Here is where I ended up at the end of the first day. Simple shapes, simple values and most of my time was spent thinking about supporting the figures once they started to go in. The dust cloud behind my figures is going in well and I think will highlight the focal point and add the dramatic lighting I want. I'm not just painting the reference photo exactly like it is, I'm adding a light effect to make it a painting and have it create a mood. This painting will be all about attitude and confidence. Almost like gladiators walking into the coliseum, ready to do battle.

Round 2 will come tomorrow....


Finn Clark said...

This is all looking fantastic so far. I'll definitely check back later to see how it all comes together. The step by step is very enlightening too, and I hope that one day I have the confidence to work with paint as confidently, and as proficiently as you do!

I have one question (and its probably quite silly) but how did you enlarge the drawing and transfer it to the canvas?

I really enjoyed looking through your work Steve, do keep it up. All the best!

labrown said...

Nice Steve. I have been starting my paintings this way and I am learning to like the organization that comes with it. Thanks a ton for posting this. I know it takes time and we appreciate it. I will post a link on my blog so others can see it too. By the way, I saw your art in Scottsdale this week at Trailside. Nice!

Rishi Kapil said...

This looks amazing ...awaiting the final round

Tim Fitzgerald said...

Welcome Back Steve after your brief hiatus.It must be a relief getting back on the horse so to speak,and get back to your easel.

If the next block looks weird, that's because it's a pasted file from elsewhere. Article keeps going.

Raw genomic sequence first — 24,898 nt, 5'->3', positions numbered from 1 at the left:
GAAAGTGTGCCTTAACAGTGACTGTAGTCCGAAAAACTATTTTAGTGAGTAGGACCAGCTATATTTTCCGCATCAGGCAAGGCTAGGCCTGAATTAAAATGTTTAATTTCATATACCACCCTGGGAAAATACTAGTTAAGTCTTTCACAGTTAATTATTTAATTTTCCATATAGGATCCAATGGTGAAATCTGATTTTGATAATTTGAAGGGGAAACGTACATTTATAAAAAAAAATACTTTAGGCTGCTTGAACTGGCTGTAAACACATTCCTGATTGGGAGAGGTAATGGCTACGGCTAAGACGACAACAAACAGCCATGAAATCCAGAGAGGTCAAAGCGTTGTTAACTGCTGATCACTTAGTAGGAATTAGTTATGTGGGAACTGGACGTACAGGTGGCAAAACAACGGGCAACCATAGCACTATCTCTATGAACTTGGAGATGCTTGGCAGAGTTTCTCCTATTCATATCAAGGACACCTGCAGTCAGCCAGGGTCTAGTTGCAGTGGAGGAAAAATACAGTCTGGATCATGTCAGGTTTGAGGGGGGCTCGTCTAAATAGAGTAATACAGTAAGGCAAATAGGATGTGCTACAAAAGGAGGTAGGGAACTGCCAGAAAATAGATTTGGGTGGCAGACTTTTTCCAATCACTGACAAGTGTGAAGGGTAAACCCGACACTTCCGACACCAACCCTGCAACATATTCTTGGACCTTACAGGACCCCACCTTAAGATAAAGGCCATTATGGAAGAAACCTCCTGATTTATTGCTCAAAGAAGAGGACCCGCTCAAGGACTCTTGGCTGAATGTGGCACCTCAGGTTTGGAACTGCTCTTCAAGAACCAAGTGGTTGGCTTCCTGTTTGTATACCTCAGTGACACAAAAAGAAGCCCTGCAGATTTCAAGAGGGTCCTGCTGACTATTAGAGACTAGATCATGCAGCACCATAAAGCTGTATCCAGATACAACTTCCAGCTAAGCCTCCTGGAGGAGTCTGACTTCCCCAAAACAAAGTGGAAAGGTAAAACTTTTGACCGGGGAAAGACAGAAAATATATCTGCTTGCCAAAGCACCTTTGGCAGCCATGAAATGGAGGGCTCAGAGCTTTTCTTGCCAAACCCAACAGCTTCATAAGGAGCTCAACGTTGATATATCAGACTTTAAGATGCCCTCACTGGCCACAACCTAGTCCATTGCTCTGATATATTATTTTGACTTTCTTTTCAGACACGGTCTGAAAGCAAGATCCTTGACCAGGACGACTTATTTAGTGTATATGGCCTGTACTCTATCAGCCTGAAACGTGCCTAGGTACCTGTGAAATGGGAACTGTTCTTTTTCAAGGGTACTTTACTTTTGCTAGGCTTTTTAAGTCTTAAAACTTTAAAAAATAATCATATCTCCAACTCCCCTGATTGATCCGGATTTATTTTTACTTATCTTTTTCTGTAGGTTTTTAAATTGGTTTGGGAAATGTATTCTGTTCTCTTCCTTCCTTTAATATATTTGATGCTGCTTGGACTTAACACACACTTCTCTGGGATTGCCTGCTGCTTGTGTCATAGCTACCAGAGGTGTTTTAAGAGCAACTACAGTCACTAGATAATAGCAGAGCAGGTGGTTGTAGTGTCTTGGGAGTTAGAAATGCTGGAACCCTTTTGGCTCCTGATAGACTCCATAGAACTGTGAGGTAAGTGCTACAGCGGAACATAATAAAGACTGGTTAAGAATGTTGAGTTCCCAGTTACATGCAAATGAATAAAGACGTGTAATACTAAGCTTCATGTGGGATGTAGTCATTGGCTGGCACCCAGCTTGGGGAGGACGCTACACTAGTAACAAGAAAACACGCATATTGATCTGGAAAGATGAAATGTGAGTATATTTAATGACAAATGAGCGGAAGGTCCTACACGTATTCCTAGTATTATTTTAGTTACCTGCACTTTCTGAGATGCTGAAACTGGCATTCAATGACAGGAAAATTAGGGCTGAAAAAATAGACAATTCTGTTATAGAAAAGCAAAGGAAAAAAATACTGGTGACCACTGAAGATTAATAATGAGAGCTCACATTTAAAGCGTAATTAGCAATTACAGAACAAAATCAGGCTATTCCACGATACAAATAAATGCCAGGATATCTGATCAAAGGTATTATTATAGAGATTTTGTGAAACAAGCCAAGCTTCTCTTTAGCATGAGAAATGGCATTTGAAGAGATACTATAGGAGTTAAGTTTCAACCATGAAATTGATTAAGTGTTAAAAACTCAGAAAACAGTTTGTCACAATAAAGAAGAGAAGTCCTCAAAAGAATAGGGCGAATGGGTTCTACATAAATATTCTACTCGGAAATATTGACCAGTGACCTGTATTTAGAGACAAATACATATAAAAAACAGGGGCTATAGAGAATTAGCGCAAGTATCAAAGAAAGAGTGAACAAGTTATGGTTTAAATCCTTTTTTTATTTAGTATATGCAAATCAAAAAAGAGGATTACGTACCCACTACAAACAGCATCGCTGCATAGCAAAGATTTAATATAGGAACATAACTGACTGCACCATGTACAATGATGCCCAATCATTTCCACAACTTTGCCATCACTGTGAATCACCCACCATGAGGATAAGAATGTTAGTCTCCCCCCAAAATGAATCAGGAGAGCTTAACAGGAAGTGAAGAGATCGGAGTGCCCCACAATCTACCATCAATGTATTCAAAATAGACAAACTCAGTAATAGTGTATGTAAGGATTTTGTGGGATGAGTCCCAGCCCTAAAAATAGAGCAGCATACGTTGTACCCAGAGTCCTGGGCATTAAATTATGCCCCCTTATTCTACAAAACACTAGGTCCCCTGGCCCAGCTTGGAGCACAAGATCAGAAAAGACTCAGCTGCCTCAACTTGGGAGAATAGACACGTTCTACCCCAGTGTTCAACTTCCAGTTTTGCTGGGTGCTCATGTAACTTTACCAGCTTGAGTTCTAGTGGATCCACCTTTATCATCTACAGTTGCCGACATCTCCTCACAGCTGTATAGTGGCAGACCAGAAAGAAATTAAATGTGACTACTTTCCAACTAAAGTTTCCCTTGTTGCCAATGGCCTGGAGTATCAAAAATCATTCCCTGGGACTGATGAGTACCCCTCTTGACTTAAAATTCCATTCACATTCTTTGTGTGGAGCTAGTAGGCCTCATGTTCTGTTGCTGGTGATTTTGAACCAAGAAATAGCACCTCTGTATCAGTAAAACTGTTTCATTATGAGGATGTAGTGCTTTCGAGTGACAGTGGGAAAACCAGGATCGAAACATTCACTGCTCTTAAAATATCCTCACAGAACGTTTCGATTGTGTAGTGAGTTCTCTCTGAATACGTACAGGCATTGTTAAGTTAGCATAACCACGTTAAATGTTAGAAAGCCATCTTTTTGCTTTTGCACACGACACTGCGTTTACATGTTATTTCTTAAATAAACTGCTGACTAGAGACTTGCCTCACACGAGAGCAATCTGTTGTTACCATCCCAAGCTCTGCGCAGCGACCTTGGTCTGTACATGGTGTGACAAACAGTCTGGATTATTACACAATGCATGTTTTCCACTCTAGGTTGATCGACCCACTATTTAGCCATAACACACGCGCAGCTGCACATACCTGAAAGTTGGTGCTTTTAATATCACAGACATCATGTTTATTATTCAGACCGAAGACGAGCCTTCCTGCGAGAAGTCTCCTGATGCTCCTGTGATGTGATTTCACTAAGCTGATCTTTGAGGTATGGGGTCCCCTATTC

Like what you have come up with for your first post. Seeing the progression from drawing to finished painting is a great help to us somewhat newcomers.
Thanks Tim Fitz

Randy Saffle said...

Very cool demo. This is the stuff I love to see. Welcome back to the blog world.

Steve Atkinson said...

Thanks Guys for all the positive feedback, especially so early on in the process. It could all go horribly wrong and fall apart, but I'm willing to take that chance.

Finn, it's not a silly question at all! BTW, I like your illustrations and your style. Quite impressive (especially the faust poster). Anyways, I have a few different ways of getting an image down onto a canvas. Drawing it directly onto the canvas using a #6 brush and turp thinned oil paint, or vine charcoal or prisma pencil is my usual way of doing it. A demo I posted called "Walk Softly" shows that technique. Another way I do it, usually if I'm enlarging a plein air study to a do a larger painting, is to tape a sheet of clear acetate over the dry study and grid it off. Grid the larger proportional painting the same and draw it in following the grid.
The technique I used on this painting, I learned while reading an article about Howard Terpning a few years ago. He does a smaller drawing of the composition of a painting with everything worked out and in it's place. When he's happy with it, he has an actual sized print made (I go to Kinkos) on their thinnest bond paper, rubs the back with charcoal dust and traces it down. It's one of those things illustrators do to speed things up and get to the painting. As long as I'm doing it from a drawing I've done myself, I'm fine with it.

I appreciate all your posts, truly! It makes me feel like I'm not talking to myself. Ha!

Ann Rogers said...

This is so helpful and informative, and I know that it's time consuming for a big thank you for all the detailed information. Looking forward to the next installment!